Annet DEKKER (Tate, UK) presented examples of light and dark archiving in artistic practices by introducing artworks, in which questions of data storage and archiving methods have become the subject of investigation in terms of data re-use, open access as well as restricted dark archives. Her analysis proved once more, how artistic practice, scholarly analysis and technological research are intertwined.
In the second session “dynamic archiving”, artists and scholars from European and international key institutions presented their archive projects. Anne-Marie DUGUET (Sorbonne, FR) talked about “anarchive” – an archival project for media art even before Jacques Derrida’s canonical book “Archive Fever” was published. She stressed the importance of integrating artists into the archival process of their own work, and argued for individual methods based on the single media artworks.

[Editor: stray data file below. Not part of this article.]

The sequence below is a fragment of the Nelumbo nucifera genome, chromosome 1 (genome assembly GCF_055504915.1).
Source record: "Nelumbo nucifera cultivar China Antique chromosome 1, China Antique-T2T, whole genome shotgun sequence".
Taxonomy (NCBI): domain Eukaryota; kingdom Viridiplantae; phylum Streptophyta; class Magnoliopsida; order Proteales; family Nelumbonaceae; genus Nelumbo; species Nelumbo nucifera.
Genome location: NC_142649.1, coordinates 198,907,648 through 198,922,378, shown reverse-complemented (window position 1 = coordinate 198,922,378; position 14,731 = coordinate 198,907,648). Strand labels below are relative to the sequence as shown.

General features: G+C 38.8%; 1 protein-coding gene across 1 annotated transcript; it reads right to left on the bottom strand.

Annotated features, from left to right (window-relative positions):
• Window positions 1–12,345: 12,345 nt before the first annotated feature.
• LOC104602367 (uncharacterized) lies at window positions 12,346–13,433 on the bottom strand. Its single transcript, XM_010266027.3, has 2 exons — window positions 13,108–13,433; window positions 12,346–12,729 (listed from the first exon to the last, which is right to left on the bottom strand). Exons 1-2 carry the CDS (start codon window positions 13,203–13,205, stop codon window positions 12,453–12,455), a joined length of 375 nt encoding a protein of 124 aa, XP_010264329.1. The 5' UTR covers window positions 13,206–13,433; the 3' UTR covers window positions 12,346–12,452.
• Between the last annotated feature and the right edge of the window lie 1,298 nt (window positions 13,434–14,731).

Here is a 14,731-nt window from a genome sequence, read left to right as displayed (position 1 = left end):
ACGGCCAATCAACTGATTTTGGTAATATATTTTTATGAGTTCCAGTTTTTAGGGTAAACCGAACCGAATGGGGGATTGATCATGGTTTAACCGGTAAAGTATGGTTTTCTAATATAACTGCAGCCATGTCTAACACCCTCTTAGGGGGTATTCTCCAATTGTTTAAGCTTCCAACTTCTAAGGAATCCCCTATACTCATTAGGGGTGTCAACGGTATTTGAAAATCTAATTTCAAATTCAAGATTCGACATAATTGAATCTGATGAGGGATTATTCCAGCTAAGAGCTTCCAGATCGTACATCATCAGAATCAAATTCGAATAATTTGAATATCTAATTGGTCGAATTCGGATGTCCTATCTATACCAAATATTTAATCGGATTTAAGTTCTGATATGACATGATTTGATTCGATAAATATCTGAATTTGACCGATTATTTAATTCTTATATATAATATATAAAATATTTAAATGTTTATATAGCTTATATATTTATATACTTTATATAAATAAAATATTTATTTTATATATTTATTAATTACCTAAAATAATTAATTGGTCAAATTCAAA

George LEGRADY (UC Santa Barbara, US), a pioneering artist for media art, presented visualisation techniques from his artistic work from more than two decades. Legrady worked with different kinds of archival data to develop his interactive works from pre-digital photography to installation. In his artwork “Making Visible the Invisible” (2005-present), user data from the Seattle Public Library is analysed and visualised hourly. Legrady questions the archival storage system on the Internet in regard to Big Data and surveillance techniques.